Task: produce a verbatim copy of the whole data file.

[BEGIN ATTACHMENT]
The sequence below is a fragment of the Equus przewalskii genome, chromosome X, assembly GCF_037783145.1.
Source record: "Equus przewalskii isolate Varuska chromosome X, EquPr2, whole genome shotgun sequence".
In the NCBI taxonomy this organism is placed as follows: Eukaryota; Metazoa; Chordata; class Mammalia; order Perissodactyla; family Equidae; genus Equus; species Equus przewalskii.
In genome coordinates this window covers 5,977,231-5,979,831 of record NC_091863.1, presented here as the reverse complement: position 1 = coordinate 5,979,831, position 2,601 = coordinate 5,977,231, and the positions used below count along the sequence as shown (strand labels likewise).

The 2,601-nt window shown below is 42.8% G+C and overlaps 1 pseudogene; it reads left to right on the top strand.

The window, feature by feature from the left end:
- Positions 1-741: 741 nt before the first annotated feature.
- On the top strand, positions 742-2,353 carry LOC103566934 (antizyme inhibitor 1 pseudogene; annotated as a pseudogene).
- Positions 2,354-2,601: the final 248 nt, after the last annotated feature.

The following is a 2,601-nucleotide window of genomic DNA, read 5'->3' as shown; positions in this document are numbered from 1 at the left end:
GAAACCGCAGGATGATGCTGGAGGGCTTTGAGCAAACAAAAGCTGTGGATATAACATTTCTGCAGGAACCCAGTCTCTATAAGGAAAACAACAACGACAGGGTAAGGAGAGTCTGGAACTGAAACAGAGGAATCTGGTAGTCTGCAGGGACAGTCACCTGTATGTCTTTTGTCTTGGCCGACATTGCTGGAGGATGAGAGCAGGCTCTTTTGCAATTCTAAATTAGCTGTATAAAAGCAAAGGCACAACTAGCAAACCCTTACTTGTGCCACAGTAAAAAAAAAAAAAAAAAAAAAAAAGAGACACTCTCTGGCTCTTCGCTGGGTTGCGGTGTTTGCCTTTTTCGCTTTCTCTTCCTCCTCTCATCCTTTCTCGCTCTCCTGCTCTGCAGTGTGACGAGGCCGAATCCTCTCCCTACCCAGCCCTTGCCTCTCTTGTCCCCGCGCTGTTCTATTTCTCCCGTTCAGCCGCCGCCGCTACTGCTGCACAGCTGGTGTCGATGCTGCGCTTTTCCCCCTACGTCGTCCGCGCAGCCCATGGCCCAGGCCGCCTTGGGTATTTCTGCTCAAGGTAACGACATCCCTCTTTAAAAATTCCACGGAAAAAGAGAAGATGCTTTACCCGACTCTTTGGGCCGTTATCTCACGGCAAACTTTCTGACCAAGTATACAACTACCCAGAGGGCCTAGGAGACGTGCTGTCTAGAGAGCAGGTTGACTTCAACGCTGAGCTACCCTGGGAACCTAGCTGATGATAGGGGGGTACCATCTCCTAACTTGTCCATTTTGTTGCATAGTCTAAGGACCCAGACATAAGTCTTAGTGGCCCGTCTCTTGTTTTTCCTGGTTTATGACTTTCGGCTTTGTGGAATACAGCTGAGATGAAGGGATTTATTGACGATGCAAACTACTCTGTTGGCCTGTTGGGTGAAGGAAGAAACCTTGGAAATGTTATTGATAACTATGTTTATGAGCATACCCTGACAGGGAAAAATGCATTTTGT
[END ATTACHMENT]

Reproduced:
The sequence below is a fragment of the Equus przewalskii genome, chromosome X, assembly GCF_037783145.1.
Source record: "Equus przewalskii isolate Varuska chromosome X, EquPr2, whole genome shotgun sequence".
In the NCBI taxonomy this organism is placed as follows: Eukaryota; Metazoa; Chordata; class Mammalia; order Perissodactyla; family Equidae; genus Equus; species Equus przewalskii.
In genome coordinates this window covers 5,977,231-5,979,831 of record NC_091863.1, presented here as the reverse complement: position 1 = coordinate 5,979,831, position 2,601 = coordinate 5,977,231, and the positions used below count along the sequence as shown (strand labels likewise).

The 2,601-nt window shown below is 42.8% G+C and overlaps 1 pseudogene; it reads left to right on the top strand.

The window, feature by feature from the left end:
- Positions 1-741: 741 nt before the first annotated feature.
- On the top strand, positions 742-2,353 carry LOC103566934 (antizyme inhibitor 1 pseudogene; annotated as a pseudogene).
- Positions 2,354-2,601: the final 248 nt, after the last annotated feature.

The following is a 2,601-nucleotide window of genomic DNA, read 5'->3' as shown; positions in this document are numbered from 1 at the left end:
GAAACCGCAGGATGATGCTGGAGGGCTTTGAGCAAACAAAAGCTGTGGATATAACATTTCTGCAGGAACCCAGTCTCTATAAGGAAAACAACAACGACAGGGTAAGGAGAGTCTGGAACTGAAACAGAGGAATCTGGTAGTCTGCAGGGACAGTCACCTGTATGTCTTTTGTCTTGGCCGACATTGCTGGAGGATGAGAGCAGGCTCTTTTGCAATTCTAAATTAGCTGTATAAAAGCAAAGGCACAACTAGCAAACCCTTACTTGTGCCACAGTAAAAAAAAAAAAAAAAAAAAAAAAGAGACACTCTCTGGCTCTTCGCTGGGTTGCGGTGTTTGCCTTTTTCGCTTTCTCTTCCTCCTCTCATCCTTTCTCGCTCTCCTGCTCTGCAGTGTGACGAGGCCGAATCCTCTCCCTACCCAGCCCTTGCCTCTCTTGTCCCCGCGCTGTTCTATTTCTCCCGTTCAGCCGCCGCCGCTACTGCTGCACAGCTGGTGTCGATGCTGCGCTTTTCCCCCTACGTCGTCCGCGCAGCCCATGGCCCAGGCCGCCTTGGGTATTTCTGCTCAAGGTAACGACATCCCTCTTTAAAAATTCCACGGAAAAAGAGAAGATGCTTTACCCGACTCTTTGGGCCGTTATCTCACGGCAAACTTTCTGACCAAGTATACAACTACCCAGAGGGCCTAGGAGACGTGCTGTCTAGAGAGCAGGTTGACTTCAACGCTGAGCTACCCTGGGAACCTAGCTGATGATAGGGGGGTACCATCTCCTAACTTGTCCATTTTGTTGCATAGTCTAAGGACCCAGACATAAGTCTTAGTGGCCCGTCTCTTGTTTTTCCTGGTTTATGACTTTCGGCTTTGTGGAATACAGCTGAGATGAAGGGATTTATTGACGATGCAAACTACTCTGTTGGCCTGTTGGGTGAAGGAAGAAACCTTGGAAATGTTATTGATAACTATGTTTATGAGCATACCCTGACAGGGAAAAATGCATTTTGT